The big one, the one I’ve been dreading talking about, is the things that watch me at night. I’ll sit there, perfectly happy, and suddenly I’ll feel them. I’ll be aware of a presence, aware of the fact that something is observing me, close to me. I will become absolutely convinced that if I change my behavior in the slightest way, give any indication that I know they’re there, it will trigger something awful. I sit there for hours, staring at a computer screen or playing a game, long after I’m exhausted and want to sleep. I just know, with every fiber of my being, that the slightest wrong move could spell disaster. Sometimes, on the most extreme of nights, I am compelled to self-harm, completely convinced that if I just hurt myself enough, they’ll go away.
These incidents have all lessened considerably since I began therapy and taking medication. I don’t know if the meds are doing it or if it’s some kind of placebo effect, but either way, there’s been a lot of improvement. The hallucinations are a whole other ballgame. They can be shocking, but a number of them are actually quite funny in retrospect. They don’t force themselves into my mind the way the delusions do, and I can almost always shake them off.
I used to hear ethereal music come echoing up the stairs when I was a kid. It scared me so much that I began sleeping with music playing, and later in life with the TV on, something I still do. The visual stuff didn’t really kick in until much later in life. I frequently see shadows and faces of spindly, unpleasant things darting just out of my line of sight. On a few memorable occasions, I’ve seen small grey things with bulbous heads peering around corners at me. I see bugs a lot, or feel them on me when there are none there. However, these things all usually feel quite unreal to me, so I’m able to brush them off and go about my day. What really bothers me is the voices.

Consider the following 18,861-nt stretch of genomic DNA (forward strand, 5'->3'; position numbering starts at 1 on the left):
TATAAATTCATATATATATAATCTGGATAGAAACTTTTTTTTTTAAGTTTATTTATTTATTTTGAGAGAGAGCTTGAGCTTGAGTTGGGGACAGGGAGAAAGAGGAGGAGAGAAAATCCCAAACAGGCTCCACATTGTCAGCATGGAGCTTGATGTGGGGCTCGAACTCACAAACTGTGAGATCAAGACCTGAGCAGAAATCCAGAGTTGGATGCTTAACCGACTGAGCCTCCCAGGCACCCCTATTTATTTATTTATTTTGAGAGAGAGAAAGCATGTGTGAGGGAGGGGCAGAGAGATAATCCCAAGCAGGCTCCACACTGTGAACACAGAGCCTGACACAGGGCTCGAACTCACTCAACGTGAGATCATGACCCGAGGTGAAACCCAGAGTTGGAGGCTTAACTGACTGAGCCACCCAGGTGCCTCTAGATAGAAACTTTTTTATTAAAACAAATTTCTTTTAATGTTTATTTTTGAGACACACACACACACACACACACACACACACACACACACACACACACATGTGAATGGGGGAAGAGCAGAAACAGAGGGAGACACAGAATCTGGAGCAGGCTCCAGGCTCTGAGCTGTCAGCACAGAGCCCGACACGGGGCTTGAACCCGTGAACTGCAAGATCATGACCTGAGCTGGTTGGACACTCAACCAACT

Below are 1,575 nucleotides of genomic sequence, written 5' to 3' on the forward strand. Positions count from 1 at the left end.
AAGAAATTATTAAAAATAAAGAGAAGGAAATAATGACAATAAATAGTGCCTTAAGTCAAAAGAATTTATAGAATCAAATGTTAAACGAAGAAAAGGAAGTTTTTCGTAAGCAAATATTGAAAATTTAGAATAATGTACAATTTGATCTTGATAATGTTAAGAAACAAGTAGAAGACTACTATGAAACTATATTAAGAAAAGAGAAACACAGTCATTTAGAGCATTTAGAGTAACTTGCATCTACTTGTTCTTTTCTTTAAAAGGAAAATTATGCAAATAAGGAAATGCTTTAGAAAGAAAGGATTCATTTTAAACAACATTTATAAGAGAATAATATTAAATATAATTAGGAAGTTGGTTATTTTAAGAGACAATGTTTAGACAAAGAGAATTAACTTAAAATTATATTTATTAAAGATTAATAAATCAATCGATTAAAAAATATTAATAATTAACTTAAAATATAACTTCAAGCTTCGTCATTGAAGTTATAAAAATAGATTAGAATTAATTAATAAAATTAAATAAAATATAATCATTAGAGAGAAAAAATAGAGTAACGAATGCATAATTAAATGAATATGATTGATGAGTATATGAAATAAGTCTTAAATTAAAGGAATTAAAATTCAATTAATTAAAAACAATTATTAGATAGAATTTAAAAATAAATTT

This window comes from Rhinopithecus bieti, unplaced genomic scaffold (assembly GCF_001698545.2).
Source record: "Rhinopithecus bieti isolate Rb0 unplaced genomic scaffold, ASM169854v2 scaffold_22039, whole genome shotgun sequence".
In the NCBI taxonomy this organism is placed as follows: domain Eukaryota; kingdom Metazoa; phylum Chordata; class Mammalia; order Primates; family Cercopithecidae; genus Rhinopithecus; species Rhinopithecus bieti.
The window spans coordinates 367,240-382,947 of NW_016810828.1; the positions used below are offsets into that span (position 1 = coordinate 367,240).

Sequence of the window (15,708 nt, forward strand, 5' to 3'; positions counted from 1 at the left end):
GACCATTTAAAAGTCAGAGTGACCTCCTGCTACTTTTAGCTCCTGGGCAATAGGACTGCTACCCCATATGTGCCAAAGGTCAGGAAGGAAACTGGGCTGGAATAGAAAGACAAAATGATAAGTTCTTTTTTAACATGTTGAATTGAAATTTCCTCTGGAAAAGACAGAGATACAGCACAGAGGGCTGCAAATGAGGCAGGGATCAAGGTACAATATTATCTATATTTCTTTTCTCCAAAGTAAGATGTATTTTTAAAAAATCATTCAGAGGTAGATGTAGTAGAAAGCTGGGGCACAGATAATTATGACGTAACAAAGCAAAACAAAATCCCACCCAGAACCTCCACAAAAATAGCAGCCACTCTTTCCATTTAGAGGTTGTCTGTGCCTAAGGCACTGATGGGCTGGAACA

My voices are annoying and boring. I hear the voices of people I know who aren’t anywhere around me saying things like “Hi!” or calling my name. They never make suggestions or demands, they never try to get me to do things. They just annoy me slightly with simple greetings. It’s gotten to a point where I almost wish they WOULD demand that I assassinate someone, just to break up the monotony.
One time a couch growled at me. That one was so funny that I laughed out loud then and there. I knew it had to be a hallucination, because it was the dumbest thing that had ever happened to me. I laughed, tweeted a joke about it ( “There is no couch, only Zuul!”) and went on with my day. That night, as I slept on the couch, it began whispering to me inaudibly. I told it to shut the hell up and let me sleep. It did.
I’m telling you guys this stuff for one very simple reason: I am sick and tired of the stigma associated with mental illness. If I hadn’t been so afraid to come forward with this stuff twenty years ago, when I feared I was being poisoned, I might be a different and better off person today. The United States is a horrible, horrible place to be mentally ill, and I’m not going to be afraid anymore. None of us should have to be. I am Kyle Fulton, sometimes I see, hear, and feel things that aren’t there, and that’s okay! I didn’t choose to be this way, and I’m getting help.
Anyone out there like me, share your stories, admit your pain, own your fear, and get the help you need. Take back your life. Keep a sense of humor. Laugh at the absurdity of it, but don’t let the world push you down anymore.
Now if you’ll excuse me, I think the chair would like to go for a walk.
Reblogged this on My Bipolar Roller Coaser and commented:
This is an excellent post that tells what it’s like to have a mental illness. This guy is fighting the good fight against stigma!!
Aw, geeze. Thank you for reblogging me again.